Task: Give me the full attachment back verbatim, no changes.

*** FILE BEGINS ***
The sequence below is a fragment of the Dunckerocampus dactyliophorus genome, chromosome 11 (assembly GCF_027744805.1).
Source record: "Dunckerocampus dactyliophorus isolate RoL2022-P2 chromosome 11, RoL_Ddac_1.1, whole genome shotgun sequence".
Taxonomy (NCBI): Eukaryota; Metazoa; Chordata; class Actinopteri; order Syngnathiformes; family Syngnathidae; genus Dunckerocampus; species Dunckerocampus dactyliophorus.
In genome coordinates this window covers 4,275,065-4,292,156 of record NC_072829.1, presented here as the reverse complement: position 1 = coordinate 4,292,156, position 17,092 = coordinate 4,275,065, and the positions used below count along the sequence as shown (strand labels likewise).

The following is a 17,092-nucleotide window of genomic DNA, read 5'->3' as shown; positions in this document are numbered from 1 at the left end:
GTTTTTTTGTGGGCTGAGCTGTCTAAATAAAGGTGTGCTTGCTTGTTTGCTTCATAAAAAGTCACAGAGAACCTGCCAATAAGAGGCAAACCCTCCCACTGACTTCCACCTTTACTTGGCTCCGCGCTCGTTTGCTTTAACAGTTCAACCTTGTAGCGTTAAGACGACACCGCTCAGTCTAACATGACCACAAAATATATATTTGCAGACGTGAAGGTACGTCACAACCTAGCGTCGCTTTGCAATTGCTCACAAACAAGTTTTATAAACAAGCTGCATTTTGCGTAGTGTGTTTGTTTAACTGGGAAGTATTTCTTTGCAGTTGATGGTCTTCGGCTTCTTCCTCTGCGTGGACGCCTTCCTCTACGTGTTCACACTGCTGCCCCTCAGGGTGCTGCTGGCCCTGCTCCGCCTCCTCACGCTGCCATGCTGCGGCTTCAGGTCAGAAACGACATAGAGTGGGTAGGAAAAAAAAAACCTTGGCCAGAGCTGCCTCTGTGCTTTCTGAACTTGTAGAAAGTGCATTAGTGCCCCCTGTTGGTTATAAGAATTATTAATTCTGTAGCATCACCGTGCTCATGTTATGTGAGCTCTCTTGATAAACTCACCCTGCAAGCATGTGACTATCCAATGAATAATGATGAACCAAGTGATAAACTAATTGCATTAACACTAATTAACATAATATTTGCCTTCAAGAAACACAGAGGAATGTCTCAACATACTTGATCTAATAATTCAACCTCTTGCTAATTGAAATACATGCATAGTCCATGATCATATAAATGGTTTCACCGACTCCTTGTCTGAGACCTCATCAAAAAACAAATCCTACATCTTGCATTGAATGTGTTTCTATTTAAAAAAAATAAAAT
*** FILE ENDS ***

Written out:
The sequence below is a fragment of the Dunckerocampus dactyliophorus genome, chromosome 11 (assembly GCF_027744805.1).
Source record: "Dunckerocampus dactyliophorus isolate RoL2022-P2 chromosome 11, RoL_Ddac_1.1, whole genome shotgun sequence".
Taxonomy (NCBI): Eukaryota; Metazoa; Chordata; class Actinopteri; order Syngnathiformes; family Syngnathidae; genus Dunckerocampus; species Dunckerocampus dactyliophorus.
In genome coordinates this window covers 4,275,065-4,292,156 of record NC_072829.1, presented here as the reverse complement: position 1 = coordinate 4,292,156, position 17,092 = coordinate 4,275,065, and the positions used below count along the sequence as shown (strand labels likewise).

The following is a 17,092-nucleotide window of genomic DNA, read 5'->3' as shown; positions in this document are numbered from 1 at the left end:
GTTTTTTTGTGGGCTGAGCTGTCTAAATAAAGGTGTGCTTGCTTGTTTGCTTCATAAAAAGTCACAGAGAACCTGCCAATAAGAGGCAAACCCTCCCACTGACTTCCACCTTTACTTGGCTCCGCGCTCGTTTGCTTTAACAGTTCAACCTTGTAGCGTTAAGACGACACCGCTCAGTCTAACATGACCACAAAATATATATTTGCAGACGTGAAGGTACGTCACAACCTAGCGTCGCTTTGCAATTGCTCACAAACAAGTTTTATAAACAAGCTGCATTTTGCGTAGTGTGTTTGTTTAACTGGGAAGTATTTCTTTGCAGTTGATGGTCTTCGGCTTCTTCCTCTGCGTGGACGCCTTCCTCTACGTGTTCACACTGCTGCCCCTCAGGGTGCTGCTGGCCCTGCTCCGCCTCCTCACGCTGCCATGCTGCGGCTTCAGGTCAGAAACGACATAGAGTGGGTAGGAAAAAAAAAACCTTGGCCAGAGCTGCCTCTGTGCTTTCTGAACTTGTAGAAAGTGCATTAGTGCCCCCTGTTGGTTATAAGAATTATTAATTCTGTAGCATCACCGTGCTCATGTTATGTGAGCTCTCTTGATAAACTCACCCTGCAAGCATGTGACTATCCAATGAATAATGATGAACCAAGTGATAAACTAATTGCATTAACACTAATTAACATAATATTTGCCTTCAAGAAACACAGAGGAATGTCTCAACATACTTGATCTAATAATTCAACCTCTTGCTAATTGAAATACATGCATAGTCCATGATCATATAAATGGTTTCACCGACTCCTTGTCTGAGACCTCATCAAAAAACAAATCCTACATCTTGCATTGAATGTGTTTCTATTTAAAAAAAATAAAAT